There is no money in change management
I really enjoyed the interviews with senior staff at The Advisory Board Company back in 2006. I think they decided to hire me after I said that “the early bird gets the worm, but only the second mouse gets the cheese”. Before that, I think they knew that I knew about IT and healthcare, but they worried that I was evangelical the use of IT in healthcare, and that I would not help hospital CXOs make the correct business decision.
I thought of this quote many times while reading Authoritas by Aaron Greenspan. I bought the book because I had heard that Mark Zuckerberg had stolen the Facebook from Aaron while they were both studying at Harvard. He did, and it is a juicy story, even though it only takes up the final fifth of the book. The price of the book was worth it just to understand how frivolous Mark is, and to read that he rejected Aaron’s full-featured site because it was “too useful”.
But if you are a change agent, please buy this book. It shows you why there is no money in change management.
Aaron does not seem to have any cunning or guile in him. He seems to be a really nice guy, just trying to do the right thing. I feel safe in saying this because he includes so many conversations that make him look really stupid. I have done many stupid things in my life, but like most people, I hide them from myself and from other people. Aaron just writes down, in detail, what he remembers happening.
This kind of writing is what I call the “dark matter” of research material. Most accounts of change management are by or about people who succeeded in bringing about change, and whom society has recognised and rewarded for these changes. But society fails to recognise most people who try to improve, and instead these unreasonable people are crushed and never get to write their story, much less have it read. We should be grateful that these people exist, irrational on their insistence for a better way, and irrational in their persistence against society’s irrational rejections.
The transcripts of Aaron’s arguments with Harvard’s faculty are priceless, and the discussions between Dean Jay Ellison are fascinating illustrations of The Social Life of Software‘s descriptions of how restrictive digital communication is. I should add that Aaron hates Jay, but I thought Jay was the most reasonable of the Harvard bunch, and that he was genuinely trying to be helpful, but that they spoke in different tongues. Aaron’s accounts reminded me so many times of transcripts of conversations in books by Deborah Tannen and John Gray. Except the conversations do not illustrate arbitrary differences between how women and men talk to each other, but how change agents talk and stupid people respond.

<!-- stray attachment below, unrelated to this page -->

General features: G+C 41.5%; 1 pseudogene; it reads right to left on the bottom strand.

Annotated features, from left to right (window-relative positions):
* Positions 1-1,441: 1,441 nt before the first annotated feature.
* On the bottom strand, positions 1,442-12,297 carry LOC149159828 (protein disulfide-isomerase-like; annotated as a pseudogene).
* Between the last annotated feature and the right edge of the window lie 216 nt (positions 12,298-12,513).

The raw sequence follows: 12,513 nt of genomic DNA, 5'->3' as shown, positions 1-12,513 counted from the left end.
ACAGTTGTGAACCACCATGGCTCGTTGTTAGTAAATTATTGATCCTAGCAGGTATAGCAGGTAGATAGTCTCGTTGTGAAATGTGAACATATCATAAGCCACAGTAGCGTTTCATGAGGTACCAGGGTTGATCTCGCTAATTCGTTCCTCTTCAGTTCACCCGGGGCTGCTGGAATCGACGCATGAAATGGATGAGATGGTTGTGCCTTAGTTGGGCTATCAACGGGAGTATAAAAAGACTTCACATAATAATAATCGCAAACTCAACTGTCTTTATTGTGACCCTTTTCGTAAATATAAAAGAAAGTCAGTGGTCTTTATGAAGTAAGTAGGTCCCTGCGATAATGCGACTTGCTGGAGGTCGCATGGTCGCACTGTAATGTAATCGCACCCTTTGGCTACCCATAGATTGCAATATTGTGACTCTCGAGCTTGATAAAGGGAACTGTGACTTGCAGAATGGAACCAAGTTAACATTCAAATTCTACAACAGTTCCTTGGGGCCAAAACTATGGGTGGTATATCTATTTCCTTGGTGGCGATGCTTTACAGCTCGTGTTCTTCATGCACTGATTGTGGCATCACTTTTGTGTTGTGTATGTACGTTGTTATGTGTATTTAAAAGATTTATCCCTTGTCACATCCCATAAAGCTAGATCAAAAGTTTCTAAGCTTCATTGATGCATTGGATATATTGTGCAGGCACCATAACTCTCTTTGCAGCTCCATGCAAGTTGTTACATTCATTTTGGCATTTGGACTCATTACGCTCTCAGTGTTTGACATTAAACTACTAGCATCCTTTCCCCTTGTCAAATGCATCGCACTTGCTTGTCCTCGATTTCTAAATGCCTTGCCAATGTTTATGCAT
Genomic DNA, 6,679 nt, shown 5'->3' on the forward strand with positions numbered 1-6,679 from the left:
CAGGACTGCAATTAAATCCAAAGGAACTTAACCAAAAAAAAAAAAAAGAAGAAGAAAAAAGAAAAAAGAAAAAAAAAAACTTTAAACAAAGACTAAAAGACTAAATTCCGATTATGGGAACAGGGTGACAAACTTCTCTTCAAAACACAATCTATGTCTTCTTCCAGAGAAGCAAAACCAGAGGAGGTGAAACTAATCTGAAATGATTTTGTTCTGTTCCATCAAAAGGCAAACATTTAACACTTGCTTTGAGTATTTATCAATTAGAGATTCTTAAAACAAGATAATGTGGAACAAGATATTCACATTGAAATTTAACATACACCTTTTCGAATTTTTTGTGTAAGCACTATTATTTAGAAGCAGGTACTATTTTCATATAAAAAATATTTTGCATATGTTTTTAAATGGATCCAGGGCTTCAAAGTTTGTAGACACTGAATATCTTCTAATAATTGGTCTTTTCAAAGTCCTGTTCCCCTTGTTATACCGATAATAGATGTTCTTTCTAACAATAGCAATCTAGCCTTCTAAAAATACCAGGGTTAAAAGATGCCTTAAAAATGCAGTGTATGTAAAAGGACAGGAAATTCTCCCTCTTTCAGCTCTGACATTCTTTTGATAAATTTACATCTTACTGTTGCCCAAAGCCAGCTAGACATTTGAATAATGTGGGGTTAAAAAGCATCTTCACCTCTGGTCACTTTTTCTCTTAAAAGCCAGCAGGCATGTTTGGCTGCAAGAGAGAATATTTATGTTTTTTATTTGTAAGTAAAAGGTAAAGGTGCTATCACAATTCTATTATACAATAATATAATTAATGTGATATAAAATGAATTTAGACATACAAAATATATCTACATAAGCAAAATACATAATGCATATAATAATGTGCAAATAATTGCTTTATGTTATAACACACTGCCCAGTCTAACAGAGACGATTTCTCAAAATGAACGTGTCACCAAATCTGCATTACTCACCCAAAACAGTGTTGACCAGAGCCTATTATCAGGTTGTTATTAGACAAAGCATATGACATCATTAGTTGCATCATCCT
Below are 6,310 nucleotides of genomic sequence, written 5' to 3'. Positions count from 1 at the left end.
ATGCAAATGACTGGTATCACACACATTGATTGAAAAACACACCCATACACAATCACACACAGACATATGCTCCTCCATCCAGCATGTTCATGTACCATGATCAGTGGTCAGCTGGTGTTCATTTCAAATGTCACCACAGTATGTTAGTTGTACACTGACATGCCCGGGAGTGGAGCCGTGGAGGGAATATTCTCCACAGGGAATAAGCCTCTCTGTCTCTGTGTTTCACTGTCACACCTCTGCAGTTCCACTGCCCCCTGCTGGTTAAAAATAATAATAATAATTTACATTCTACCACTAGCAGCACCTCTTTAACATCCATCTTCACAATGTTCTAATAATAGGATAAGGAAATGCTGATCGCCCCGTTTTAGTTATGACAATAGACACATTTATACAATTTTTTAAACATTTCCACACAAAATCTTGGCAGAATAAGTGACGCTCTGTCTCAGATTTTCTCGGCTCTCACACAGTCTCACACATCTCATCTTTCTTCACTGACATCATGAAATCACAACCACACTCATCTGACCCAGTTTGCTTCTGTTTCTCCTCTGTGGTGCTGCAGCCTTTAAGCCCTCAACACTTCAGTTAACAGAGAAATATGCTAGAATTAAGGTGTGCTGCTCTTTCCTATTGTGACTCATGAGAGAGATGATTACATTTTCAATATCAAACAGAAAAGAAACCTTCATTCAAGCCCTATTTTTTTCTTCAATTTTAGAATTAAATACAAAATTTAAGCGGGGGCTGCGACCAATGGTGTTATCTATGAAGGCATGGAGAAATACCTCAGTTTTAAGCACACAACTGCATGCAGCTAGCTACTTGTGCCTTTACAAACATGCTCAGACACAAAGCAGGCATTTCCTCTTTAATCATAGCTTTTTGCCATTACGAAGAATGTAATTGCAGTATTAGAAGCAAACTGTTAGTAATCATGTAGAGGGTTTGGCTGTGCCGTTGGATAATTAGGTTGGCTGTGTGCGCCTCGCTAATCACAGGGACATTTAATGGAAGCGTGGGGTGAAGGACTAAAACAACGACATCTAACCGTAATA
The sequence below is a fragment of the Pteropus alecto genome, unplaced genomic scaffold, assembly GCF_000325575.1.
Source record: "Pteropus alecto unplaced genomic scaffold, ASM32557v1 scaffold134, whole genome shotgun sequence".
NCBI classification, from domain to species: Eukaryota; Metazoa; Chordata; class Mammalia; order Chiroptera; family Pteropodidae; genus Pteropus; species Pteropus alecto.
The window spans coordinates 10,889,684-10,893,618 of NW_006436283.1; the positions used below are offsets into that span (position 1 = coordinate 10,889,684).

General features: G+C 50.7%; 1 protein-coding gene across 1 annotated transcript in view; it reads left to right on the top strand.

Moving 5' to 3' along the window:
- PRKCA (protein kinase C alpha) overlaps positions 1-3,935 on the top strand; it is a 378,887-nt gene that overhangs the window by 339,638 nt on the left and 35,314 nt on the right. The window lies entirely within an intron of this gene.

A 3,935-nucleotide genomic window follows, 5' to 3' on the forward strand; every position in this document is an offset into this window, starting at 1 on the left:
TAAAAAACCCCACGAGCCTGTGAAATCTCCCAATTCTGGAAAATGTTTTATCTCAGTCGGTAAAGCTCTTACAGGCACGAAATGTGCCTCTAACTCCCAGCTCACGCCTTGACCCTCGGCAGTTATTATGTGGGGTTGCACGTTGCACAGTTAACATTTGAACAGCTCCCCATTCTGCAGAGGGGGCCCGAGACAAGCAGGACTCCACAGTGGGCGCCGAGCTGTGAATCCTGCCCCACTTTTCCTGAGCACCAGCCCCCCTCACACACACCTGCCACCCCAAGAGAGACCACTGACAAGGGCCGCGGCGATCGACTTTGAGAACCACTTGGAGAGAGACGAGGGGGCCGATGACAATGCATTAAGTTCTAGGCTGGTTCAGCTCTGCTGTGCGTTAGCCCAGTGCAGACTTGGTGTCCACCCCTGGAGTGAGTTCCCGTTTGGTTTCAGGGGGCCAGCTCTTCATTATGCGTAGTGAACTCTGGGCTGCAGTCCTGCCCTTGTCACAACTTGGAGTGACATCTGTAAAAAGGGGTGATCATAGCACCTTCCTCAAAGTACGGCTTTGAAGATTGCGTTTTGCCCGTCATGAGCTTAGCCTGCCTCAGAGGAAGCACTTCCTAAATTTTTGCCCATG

There, I said it. I think the people Aaron tried to help were stupid for what they did to him. But then again, it was stupid of Aaron to continue trying to help them. This book is not so much a description of Mark stealing from Aaron, as much as documenting how Aaron keeps on being the first mouse that has his neck snapped by the mousetrap while the other mice grab the cheese.
What is interesting to me is that Aaron admires Bill Gates, or Sir Bill, as the Queen calls him. Bill Gates was never a change agent, and is the richer for it. That is why Microsoft continued with DOS for so long, even though it was the first and largest company to develop software for the Macintosh. They fully understood the superiority of graphical user interface, but most people (“business buyers”) were too stupid to understand, so Microsoft continued to sell them what they wanted to buy. DOS. Microsoft and Bill Gates only try to make change after they have enough monopoly power and people have to obey them. And even then, even the mighty Microsoft can be stung, as the Vista debacle shows.
So what is the lesson? It would be a shame to deprive society from the benefits of change, so I hope that reading the book does not dissuade anyone from trying to make change happen. But you really should read the book to understand what can happen to you, and to at least figure out when to quit and protect yourself. Aaron, I salute your courage, and hope only that you can continue your efforts long after the world has moved on from Facebook.